Legal Concerns

Remote work opens many doors for improvement and productivity enhancement; however, it also introduces the potential for legal issues to arise should employees’ needs not be met in accordance with local regulations. The following factors should be considered carefully when crafting a compliant remote work policy.

FLSA Compliance

The Fair Labor Standards Act (FLSA) governs workers’ rights regardless of their locations. Remote employees are entitled to the same benefits as onsite workers, making it especially important to keep track of hours worked and working conditions in their homes (or wherever they are permitted to work from).

Of major concern when it comes to working hours is overtime pay, which must be granted whenever employees go over established weekly limits for non-exempt positions. To stay within your company’s operational budget, it’s crucial to pay special attention to hours worked by all team members and enforce reasonable cutoffs wherever appropriate. To accomplish this, your remote work policy should contain clear guidelines pertaining to overtime and managerial responsibilities for monitoring time spent on the job.

Work Environment Guidelines

Providing proper equipment for employees is a must, even if they are not going to be using said equipment in a central office or shared space. Remote employees should be given all of the tools they need to do their jobs. Failure to do so could result in litigation under certain circumstances in some jurisdictions.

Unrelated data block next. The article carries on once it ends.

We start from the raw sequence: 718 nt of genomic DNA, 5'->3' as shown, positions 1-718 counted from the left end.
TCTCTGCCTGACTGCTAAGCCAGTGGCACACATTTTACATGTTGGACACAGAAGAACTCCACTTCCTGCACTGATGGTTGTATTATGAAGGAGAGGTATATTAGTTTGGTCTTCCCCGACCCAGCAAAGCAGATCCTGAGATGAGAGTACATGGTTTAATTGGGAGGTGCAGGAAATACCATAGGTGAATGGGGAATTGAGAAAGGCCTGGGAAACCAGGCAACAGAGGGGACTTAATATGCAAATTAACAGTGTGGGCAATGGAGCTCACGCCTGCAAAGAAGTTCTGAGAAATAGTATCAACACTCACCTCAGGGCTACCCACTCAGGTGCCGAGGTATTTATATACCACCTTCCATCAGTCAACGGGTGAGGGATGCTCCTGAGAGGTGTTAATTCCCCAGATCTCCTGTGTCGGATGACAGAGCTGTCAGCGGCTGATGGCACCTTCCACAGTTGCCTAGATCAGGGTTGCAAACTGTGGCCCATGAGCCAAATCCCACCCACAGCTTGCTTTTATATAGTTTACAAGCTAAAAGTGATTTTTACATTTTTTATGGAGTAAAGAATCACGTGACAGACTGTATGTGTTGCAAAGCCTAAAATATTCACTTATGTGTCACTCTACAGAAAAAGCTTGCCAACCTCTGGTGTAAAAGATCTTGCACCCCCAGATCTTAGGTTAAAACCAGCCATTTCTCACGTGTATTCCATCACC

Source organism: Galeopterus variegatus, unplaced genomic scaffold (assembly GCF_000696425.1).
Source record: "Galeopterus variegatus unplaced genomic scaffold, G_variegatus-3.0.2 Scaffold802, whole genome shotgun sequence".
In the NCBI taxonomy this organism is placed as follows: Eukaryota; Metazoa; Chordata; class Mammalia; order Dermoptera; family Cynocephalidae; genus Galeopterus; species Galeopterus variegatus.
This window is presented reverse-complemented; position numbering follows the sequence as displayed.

Ideally, your remote work policy should state precisely what tools are integral to your workforce’s productivity and describe how such equipment will be provided to employees for use on the job.

This part of your remote work policy can impact many aspects of your employees’ lives, including monthly bills for telecommunications services, computer and home office-related expenses, etc. If your business intends to offset internet connectivity costs, home office equipment costs, or other expenses, then it is imperative that contributions be very clearly defined in your policy so team members know what to expect.

Remote Work Policy Best Practices

Drafting a comprehensive remote work policy doesn’t have to be a confusing process. Try implementing the following guidelines to keep your policy on the right track.

Prioritize Safety and Health

Aligning your policy with your team members’ collective ability to do their jobs safely from their remote locations helps to foster greater trust and boost enthusiasm across the board.

Make your company’s commitment to its personnel clear in your remote work policy by establishing helpful work-life balance guidelines, physical well-being considerations and mental health practices.

Keep Data Secure

Implementing clear data security practices eliminates most forms of risk to data integrity, while helping your business to maintain compliance with consumer data regulations. Specify how mission-critical and otherwise sensitive data must be accessed in your remote work policy to prevent unnecessary vulnerabilities from materializing within your organization.

Factor in Home Life

Asking employees to determine what their individual output limits may be given their home life requirements and dependents can make your policy a better fit for the bulk of your remote workforce. As an example, Cornell University set clear guidelines in regards to child care and personal responsibility for remote personnel in its remote work policy.

Navigating the complexities of remote work requirements and best practices may seem daunting, but the information above should put your company on the right track towards providing suitable guidance for all of your remote employees.